Stem cells created from hair to repair damaged nerves
Scientists have demonstrated that hair follicle can be a source of stem cells that may one day be used to repair damaged nerves.
London: Scientists have demonstrated that hair follicle can be a source of stem cells that may one day be used to repair damaged nerves.
Scientists from Newcastle University have successfully converted stem cells into large quantities of Schwann cells, which are a type of cell used in nerve repair.
When peripheral nerves - those outside the brain and spinal column - are damaged, they can be treated using grafts taken from nerves elsewhere in the body.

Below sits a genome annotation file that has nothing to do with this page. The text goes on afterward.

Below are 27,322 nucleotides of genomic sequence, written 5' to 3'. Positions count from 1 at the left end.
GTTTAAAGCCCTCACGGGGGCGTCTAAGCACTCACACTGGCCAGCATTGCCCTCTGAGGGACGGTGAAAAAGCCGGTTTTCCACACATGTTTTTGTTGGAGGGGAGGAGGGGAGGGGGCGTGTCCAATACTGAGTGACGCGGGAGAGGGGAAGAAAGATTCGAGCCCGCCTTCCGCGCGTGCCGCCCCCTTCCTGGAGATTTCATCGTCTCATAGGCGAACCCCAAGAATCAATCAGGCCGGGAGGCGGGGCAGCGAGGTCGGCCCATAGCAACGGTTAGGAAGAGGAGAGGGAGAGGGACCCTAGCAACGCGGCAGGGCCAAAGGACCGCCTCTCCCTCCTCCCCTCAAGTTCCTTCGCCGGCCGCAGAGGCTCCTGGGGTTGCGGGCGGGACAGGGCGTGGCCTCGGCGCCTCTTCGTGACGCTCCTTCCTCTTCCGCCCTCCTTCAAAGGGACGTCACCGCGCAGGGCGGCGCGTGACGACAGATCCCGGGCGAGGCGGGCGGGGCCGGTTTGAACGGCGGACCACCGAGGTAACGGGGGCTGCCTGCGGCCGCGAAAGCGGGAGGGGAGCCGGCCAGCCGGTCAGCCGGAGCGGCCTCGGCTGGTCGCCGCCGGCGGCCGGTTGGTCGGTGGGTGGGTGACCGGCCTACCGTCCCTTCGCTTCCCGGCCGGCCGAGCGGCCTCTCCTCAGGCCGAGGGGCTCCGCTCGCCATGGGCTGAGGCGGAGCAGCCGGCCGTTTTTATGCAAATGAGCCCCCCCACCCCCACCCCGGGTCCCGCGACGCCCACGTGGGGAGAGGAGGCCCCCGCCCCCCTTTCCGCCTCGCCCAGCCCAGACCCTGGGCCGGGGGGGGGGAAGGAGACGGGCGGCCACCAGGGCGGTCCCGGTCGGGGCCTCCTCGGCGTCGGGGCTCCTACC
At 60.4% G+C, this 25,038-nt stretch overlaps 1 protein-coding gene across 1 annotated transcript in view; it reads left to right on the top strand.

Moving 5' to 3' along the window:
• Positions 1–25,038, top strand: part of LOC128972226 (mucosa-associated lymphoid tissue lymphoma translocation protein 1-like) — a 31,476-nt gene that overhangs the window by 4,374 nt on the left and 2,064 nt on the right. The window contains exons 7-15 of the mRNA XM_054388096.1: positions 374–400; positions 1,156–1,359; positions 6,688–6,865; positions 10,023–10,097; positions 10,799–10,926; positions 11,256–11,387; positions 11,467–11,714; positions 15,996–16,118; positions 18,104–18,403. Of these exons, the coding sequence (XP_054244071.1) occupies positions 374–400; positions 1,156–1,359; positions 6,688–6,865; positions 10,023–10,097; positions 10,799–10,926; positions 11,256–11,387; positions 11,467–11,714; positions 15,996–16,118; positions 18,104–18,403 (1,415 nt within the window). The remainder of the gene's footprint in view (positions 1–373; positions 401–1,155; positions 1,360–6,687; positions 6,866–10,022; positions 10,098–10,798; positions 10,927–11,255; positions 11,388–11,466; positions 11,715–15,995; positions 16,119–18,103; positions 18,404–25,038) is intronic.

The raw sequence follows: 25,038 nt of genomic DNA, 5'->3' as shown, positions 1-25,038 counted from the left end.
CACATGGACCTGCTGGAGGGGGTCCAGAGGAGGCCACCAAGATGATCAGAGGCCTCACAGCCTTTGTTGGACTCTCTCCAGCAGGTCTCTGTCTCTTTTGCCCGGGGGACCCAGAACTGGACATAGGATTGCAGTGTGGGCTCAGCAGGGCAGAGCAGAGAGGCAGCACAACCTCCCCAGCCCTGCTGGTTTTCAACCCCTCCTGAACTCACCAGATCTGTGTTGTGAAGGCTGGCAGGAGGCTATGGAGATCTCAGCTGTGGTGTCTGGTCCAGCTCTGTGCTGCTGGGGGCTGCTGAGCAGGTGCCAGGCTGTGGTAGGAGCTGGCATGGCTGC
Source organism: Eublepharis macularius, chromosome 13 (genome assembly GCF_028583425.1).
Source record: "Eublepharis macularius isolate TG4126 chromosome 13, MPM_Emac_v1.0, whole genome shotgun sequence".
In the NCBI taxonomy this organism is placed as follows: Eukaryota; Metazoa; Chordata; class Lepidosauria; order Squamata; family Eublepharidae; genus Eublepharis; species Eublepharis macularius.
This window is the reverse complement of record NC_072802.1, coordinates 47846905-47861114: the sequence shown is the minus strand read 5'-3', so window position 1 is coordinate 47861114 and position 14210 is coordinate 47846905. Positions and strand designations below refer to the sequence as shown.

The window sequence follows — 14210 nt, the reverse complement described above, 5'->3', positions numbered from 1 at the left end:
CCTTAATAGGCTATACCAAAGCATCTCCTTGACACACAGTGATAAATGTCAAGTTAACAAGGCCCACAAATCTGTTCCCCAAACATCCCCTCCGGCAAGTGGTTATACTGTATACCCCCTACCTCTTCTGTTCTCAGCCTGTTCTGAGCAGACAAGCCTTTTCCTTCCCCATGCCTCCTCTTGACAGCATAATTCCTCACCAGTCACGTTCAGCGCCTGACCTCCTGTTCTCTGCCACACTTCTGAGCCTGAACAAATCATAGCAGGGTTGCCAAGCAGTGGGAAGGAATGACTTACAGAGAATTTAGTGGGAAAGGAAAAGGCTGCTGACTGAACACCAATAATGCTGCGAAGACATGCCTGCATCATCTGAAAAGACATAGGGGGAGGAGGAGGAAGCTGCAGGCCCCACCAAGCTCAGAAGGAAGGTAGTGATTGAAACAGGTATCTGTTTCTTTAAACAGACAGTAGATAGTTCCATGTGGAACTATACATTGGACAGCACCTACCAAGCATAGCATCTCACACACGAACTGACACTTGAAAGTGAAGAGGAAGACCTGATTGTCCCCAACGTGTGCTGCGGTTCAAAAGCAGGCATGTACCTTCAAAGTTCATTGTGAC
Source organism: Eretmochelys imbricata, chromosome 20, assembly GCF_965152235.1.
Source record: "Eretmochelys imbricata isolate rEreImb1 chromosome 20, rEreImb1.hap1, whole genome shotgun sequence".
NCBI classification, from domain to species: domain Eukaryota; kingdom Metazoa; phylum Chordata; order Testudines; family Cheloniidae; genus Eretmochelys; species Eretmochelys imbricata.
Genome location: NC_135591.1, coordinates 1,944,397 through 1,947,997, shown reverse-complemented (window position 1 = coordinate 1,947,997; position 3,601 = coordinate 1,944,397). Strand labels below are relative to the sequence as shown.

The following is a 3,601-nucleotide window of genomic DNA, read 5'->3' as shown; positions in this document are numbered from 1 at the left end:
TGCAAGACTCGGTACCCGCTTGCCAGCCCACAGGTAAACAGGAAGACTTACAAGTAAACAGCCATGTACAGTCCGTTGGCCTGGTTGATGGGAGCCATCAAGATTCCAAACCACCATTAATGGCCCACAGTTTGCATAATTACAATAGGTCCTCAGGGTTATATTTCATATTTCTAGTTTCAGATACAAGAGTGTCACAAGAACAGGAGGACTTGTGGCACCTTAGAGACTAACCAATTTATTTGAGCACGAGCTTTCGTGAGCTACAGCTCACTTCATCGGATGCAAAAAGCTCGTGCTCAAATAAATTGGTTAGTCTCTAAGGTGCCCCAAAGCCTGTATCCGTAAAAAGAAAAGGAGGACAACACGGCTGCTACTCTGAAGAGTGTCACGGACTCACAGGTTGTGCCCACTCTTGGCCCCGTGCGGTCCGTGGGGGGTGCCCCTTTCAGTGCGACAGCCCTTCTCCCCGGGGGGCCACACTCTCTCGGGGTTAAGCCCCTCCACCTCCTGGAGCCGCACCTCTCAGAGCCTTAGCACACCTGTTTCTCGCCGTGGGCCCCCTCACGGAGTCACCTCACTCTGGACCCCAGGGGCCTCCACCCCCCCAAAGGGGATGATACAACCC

"Many people sustain peripheral nerve injuries ? in the arms, legs, and torso. If it is a small injury they can sew together two stumps of the nerve and it regenerates. If it is a large injury, the gap needs to be bridged," Professor Maya Sieber-Blum was quoted as saying by 'The Times'.
"In the current state of the art, you take a piece of one nerve and transplant it to a different nerve. That injures the donor nerve so you perpetuate the injury," she said.
Along with her colleagues, Sieber-Blum demonstrated that the hair follicle can instead be a source of stem cells that can then be cultured in their millions and converted into a homogenous population of nerve repair cells.
The next step will be to create a scaffolding on which these cells can then grow nerves - to bridge the gap between damaged parts - and see if the technique works in the body